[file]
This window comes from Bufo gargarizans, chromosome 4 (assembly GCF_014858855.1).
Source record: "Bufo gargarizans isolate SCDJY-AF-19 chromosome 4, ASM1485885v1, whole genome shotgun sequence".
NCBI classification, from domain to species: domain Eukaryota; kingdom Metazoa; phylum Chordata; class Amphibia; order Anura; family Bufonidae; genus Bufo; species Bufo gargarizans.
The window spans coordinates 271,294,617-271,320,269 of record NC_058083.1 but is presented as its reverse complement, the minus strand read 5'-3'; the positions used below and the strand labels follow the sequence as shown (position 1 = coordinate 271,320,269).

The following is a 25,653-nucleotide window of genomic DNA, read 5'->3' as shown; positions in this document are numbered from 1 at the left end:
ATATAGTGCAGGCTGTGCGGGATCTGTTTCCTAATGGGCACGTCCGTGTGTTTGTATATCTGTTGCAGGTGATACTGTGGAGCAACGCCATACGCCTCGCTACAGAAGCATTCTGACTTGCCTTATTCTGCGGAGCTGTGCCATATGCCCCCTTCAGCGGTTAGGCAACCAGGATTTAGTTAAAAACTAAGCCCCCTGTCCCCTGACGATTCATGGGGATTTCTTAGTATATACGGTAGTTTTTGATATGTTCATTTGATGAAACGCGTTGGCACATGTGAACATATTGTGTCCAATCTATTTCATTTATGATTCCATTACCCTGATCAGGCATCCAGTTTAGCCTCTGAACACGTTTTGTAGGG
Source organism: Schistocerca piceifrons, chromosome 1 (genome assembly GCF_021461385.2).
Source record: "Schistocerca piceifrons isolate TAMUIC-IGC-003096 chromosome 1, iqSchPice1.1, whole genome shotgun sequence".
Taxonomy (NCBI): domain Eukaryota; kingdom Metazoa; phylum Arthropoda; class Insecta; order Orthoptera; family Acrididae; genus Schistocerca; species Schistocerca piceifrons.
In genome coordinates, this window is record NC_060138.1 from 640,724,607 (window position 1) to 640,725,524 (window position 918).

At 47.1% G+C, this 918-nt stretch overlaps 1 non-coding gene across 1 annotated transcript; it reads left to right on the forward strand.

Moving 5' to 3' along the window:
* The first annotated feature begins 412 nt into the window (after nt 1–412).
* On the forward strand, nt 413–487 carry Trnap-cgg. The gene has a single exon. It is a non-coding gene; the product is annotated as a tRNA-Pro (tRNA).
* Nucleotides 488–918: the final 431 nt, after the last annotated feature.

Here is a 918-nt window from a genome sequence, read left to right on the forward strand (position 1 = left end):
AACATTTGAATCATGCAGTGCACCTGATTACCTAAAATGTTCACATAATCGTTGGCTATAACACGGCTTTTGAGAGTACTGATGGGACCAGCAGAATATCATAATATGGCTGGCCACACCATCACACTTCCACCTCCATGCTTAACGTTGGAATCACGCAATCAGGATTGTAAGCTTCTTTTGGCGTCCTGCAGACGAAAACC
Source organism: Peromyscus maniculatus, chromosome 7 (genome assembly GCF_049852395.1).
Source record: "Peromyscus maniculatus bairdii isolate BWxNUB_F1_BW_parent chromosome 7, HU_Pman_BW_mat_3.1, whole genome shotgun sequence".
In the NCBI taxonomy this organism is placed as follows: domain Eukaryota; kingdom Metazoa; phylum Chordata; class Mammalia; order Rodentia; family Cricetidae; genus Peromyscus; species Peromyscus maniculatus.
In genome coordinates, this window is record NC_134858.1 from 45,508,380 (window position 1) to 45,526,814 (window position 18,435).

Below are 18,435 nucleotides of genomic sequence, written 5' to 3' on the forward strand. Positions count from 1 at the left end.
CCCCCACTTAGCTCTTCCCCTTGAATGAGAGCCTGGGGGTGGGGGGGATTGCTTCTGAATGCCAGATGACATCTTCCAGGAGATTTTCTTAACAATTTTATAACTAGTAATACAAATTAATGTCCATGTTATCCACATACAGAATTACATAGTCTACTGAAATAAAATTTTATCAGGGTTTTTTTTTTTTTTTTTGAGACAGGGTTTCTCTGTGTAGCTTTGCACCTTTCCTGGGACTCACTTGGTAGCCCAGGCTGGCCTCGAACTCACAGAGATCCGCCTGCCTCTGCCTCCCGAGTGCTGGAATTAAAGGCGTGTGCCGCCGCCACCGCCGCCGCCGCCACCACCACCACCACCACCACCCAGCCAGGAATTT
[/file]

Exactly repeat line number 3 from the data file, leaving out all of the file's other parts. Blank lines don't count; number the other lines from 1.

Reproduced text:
NCBI classification, from domain to species: domain Eukaryota; kingdom Metazoa; phylum Chordata; class Amphibia; order Anura; family Bufonidae; genus Bufo; species Bufo gargarizans.